It's probably fair to say Arsenal haven't enjoyed the best of seasons this year. Despite a late surge back towards the top four, they're still out of all other competitions and not in with a shout of the league title either. There have been promising signs and memorable games, but it's fallen short of Arsenal fans' overall expectations.
Where to improve? The first point of this article (not in any particular order) concerns Olivier Giroud. The French striker has had quite a good debut season, and has certainly not been a flop. But the tall front-man lacks the mobility and quick feet surely required to lead the line for a club hoping to compete for the highest honours.
He will most likely enjoy an improved season next year, but that won't change the fact that he has limitations, physically and technically. Giroud is a fantastic second-choice who would offer great variety to Arsenal's attack, but not a first name on the team-sheet kind of striker. Lewandowski and Jovetic have been linked, and while they may seem like pipe dreams, they're exactly the type of players for whom Arsenal should be looking to break the bank in the summer.
A less glamorous signing also required is another defensive midfielder - or rather, *a* defensive midfielder. With Francis Coquelin failing to impress and make the break-through this season, the defensive duties in midfield have mainly been left up to Mikel Arteta, although Aaron Ramsey has helped out of late.
Arteta's legs clearly aren't going to last much longer, especially if he's playing every game for Arsenal. No other player in the squad has the awareness or composure he had which made him the best player suited to the role, so a new signing is surely required. However, the Gunners shouldn't look to sign a carbon copy of Arteta - what'd be preferable would be someone more capable of doing the hard running, as the Spaniard has often been left behind by quicker, more mobile players, leaving the defence exposed.
Arsenal's midfield has looked more balanced of late, thanks in part to the aforementioned Aaron Ramsey, who alongside Arteta has helped Arsenal strike a good equilibrium between defence and attack. The more cavalier Jack Wilshere had previously played next to Arteta, as well as playing in the hole behind Giroud.
Not only did Wilshere lack the defensive discipline to play in the role in which Ramsey is now excelling, but he wasn't a huge success behind the striker either. His final ball still leaves a bit to be desired, although that will surely improve. Arsene Wenger has the tough task of finding a way to fit in Wilshere without disrupting the balance of the side, which currently seems fine.
Another player who Wenger will have to try to get the best out of is Gervinho. The winger might as well get' Much-Maligned Ivorian' on the back of his shirt, so often is he described as such, but he's starting to hit a patch of form, and show the potential that convinced Wenger to part with £10.5m for.
His confidence is increasing at the moment, meaning his unpredictability - a key asset of his - is starting to pay dividends, but that confidence seems to be a fragile thing for the number 27. Wenger will have to find a way to keep his confidence high in order to ensure that he remains a dangerous weapon.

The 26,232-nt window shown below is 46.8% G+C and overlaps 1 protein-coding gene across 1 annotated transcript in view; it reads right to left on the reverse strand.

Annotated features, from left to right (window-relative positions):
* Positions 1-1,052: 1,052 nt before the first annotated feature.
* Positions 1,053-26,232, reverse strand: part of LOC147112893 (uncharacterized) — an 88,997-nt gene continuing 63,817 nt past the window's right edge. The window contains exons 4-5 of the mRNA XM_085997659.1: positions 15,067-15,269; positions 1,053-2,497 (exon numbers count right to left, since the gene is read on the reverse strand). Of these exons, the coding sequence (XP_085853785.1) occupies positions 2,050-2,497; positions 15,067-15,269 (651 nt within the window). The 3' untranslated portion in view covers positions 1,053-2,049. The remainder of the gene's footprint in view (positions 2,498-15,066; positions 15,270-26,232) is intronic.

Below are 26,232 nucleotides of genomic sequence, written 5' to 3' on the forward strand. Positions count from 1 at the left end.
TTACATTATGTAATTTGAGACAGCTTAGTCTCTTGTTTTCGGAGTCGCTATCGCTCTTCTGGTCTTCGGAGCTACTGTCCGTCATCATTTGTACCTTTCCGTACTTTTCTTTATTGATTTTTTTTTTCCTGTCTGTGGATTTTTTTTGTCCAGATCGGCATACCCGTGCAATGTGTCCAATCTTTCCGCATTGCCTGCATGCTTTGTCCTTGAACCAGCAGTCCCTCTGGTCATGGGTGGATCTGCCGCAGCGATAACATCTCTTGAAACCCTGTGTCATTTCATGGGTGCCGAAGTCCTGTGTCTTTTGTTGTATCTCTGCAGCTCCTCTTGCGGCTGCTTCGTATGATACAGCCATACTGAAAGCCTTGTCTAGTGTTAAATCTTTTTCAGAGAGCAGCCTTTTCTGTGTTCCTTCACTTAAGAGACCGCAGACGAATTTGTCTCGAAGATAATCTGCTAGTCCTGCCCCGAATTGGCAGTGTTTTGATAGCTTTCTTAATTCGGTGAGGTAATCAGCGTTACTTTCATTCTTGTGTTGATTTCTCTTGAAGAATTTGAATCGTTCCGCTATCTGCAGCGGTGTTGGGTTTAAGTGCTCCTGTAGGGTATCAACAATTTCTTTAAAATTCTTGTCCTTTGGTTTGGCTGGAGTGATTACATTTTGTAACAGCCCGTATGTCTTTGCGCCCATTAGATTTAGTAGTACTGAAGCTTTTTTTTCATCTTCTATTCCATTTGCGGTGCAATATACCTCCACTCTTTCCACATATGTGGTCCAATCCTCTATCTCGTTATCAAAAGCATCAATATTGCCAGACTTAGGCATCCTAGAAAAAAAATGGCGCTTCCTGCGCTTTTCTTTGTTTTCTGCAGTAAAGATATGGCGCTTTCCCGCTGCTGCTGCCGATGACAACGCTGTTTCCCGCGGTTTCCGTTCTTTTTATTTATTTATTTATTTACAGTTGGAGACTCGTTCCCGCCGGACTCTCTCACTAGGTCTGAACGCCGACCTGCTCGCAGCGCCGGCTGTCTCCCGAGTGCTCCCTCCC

At the back, Bacary Sagna will probably remain as the right-back, as long as he convinces Wenger that he still has it in his legs. Laurent Koscielny and Per Mertesacker have impressed together recently, so will likely continue as the central partnership. The only question mark lies over the left-back position.
It's a good problem to have - Kieran Gibbs and January signing Nacho Monreal have both impressed on the left for Arsenal, but Wenger will surely have to pick one of them as his first choice. A defence is much more solid with familiarity and consistency, and it may be that Wenger chooses Gibbs, so as not to 'kill' his development. Either way, he has a decision to make.
Behind the defence, there-s uncertainty over the metaphorical number one shirt. Wojciech Szczesny holds the actual number one, and was first choice until a dip in form saw Lukasz Fabianski brought back in from the wilderness. The older Pole has impressed in the short time he's been back - while clean sheets vs Bayern and Swansea were largely thanks to the team defending better, the 'keeper was solid when called upon.
The third option would be to sign a new goalkeeper - amusingly, Victor Valdes and Iker Casillas have both been linked - but with Wenger preferring the frugal approach and likely to spend money elsewhere (see above), it's most likely going to be a battle between the two Poles. Some might say Szczesny has more potential, but Wenger did once say Fabianski could be the best goalkeeper in the Premier League, provided he could improve his mental strength. If he really has done so, it could be an interesting battle.
The seventh point links in somewhat with the 2nd, but it's not quite the same issue. Abou Diaby was sadly consigned to 8-9 further months on the treatment table, and little hope remains that he'll forge a successful professional career. It's highly unlikely that anyone would sign the injury-prone midfielder, so it seems as if he'll remain at Arsenal until his contract runs out.
It's sad, but Wenger needs to give up hope that Diaby could return and sign someone to take his place in the squad. There's no point relying on him, as has been shown once again this season, and Arsenal can't suffer from his absences anymore. If he somehow does return to genuine fitness, via the under-21s and/or Carling Cup, then great. However, a replacement is crucial for Arsenal's squad depth.
Finally, the loanees: Andre Santos, Nicklas Bendtner, Denilson, Park Chu-Young and any others that I've forgotten. Sorry guys, but you're taking up space and money. Please just find new, permanent clubs. It's for the best.